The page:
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A Framework for Optimizing Alternative Contracting Methods in Conjunction with IDIQ Contracting Procedures: A Means to Maximize Value-for-Money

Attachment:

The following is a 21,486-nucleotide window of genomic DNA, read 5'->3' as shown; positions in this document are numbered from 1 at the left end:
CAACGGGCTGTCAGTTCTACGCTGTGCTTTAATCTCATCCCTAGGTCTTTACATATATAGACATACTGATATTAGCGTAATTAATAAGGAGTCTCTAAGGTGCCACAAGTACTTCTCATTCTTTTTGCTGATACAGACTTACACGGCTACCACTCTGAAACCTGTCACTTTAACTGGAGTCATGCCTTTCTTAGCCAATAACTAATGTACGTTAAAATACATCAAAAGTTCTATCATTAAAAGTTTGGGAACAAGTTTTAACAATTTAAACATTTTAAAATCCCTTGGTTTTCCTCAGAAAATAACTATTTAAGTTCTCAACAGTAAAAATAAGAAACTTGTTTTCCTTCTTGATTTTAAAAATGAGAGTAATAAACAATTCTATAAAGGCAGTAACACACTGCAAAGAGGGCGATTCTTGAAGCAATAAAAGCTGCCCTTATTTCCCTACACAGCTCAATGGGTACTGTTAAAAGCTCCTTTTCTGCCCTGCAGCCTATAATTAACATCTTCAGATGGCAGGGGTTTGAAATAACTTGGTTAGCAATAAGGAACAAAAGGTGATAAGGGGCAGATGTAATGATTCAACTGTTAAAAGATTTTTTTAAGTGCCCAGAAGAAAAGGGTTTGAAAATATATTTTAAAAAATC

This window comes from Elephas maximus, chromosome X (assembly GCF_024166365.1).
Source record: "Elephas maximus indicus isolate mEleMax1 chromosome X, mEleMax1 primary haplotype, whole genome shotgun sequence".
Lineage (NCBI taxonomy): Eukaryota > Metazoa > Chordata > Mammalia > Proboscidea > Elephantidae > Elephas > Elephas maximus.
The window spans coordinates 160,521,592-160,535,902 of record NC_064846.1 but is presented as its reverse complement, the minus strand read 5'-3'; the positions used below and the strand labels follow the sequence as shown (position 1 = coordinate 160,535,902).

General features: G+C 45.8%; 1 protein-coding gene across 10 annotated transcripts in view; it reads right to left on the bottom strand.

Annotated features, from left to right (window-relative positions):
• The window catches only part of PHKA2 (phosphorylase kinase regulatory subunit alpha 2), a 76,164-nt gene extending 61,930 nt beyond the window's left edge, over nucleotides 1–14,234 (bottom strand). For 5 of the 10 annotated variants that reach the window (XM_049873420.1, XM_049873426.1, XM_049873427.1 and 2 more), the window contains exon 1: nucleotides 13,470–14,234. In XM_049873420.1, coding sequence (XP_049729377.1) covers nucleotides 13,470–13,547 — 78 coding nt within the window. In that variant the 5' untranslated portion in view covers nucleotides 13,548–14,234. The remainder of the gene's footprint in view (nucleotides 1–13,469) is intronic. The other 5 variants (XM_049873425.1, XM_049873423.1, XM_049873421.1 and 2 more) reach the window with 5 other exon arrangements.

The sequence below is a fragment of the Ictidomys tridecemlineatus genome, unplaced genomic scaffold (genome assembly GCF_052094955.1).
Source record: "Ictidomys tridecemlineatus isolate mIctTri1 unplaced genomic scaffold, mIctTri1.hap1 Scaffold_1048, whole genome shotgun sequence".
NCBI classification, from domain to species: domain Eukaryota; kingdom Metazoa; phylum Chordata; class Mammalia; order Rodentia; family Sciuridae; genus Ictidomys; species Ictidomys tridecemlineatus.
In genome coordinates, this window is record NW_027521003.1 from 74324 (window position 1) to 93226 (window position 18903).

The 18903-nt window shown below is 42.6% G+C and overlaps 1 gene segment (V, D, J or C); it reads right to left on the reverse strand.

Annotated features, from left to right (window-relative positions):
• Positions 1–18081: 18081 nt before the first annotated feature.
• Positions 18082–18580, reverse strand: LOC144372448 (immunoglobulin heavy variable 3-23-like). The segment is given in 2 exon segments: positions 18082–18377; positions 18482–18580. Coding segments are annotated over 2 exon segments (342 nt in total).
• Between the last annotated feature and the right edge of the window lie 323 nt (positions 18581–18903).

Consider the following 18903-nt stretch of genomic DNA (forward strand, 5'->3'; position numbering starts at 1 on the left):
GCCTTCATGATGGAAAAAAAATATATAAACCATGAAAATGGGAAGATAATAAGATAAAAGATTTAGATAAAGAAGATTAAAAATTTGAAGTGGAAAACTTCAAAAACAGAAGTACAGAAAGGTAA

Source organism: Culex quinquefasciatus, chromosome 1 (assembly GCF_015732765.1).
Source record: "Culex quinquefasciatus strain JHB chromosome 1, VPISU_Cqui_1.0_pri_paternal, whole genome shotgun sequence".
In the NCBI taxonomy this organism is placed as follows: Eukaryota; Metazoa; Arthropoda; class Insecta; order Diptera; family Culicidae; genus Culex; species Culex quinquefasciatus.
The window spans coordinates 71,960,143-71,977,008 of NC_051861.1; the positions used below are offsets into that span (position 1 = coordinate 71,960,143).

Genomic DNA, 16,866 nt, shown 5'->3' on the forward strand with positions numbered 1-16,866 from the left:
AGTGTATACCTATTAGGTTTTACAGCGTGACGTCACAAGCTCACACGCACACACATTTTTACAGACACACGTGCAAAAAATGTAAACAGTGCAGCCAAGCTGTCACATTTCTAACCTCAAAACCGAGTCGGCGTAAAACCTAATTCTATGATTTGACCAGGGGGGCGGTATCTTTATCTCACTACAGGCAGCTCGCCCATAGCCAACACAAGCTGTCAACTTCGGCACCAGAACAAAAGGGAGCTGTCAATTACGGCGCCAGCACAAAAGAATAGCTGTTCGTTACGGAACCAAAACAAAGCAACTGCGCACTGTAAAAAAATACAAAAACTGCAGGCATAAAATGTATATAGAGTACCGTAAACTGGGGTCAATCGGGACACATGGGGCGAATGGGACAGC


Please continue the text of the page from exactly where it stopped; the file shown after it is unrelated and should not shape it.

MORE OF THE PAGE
Transportation agencies are increasingly implementing alternative contracting methods (ACMs) to deliver their transportation projects. It includes the use of project delivery methods such as design-build (DB), construction manager at-risk (CMR) or construction manager/general contractor (CMGC), and design-bid-build best-value, (DBB-BV), as well as emerging contracting approaches like alternative technical concepts (ATCs), A+B bidding, lane rental, incentive/disincentive provisions, and indefinite delivery/indefinite quantity contracting. This movement has been spurred by the FHWA’s Special Experimental Project No. 14 – Alternative Contracting (SEP-14) program, which allows the use of federal funds to evaluate promising ACMs on selected projects. It has also brought an increase in research initiatives on the use of ACMs. The problem is that ACMs are usually individually studied disregarding the fact that they are part of larger procurement strategies that combine multiple contracting methods. The existing literature provides no guidance on how to combine ACMs at the project level to optimize the benefits of these valuable tools and maximize value-for-money. NCHRP Synthesis 473: Indefinite Delivery/Indefinite Quantity Contracting Practices found that the lack of guidance on this matter is considerably affecting DOTs’ ability to take full advantage of the benefits provided by IDIQ contracting.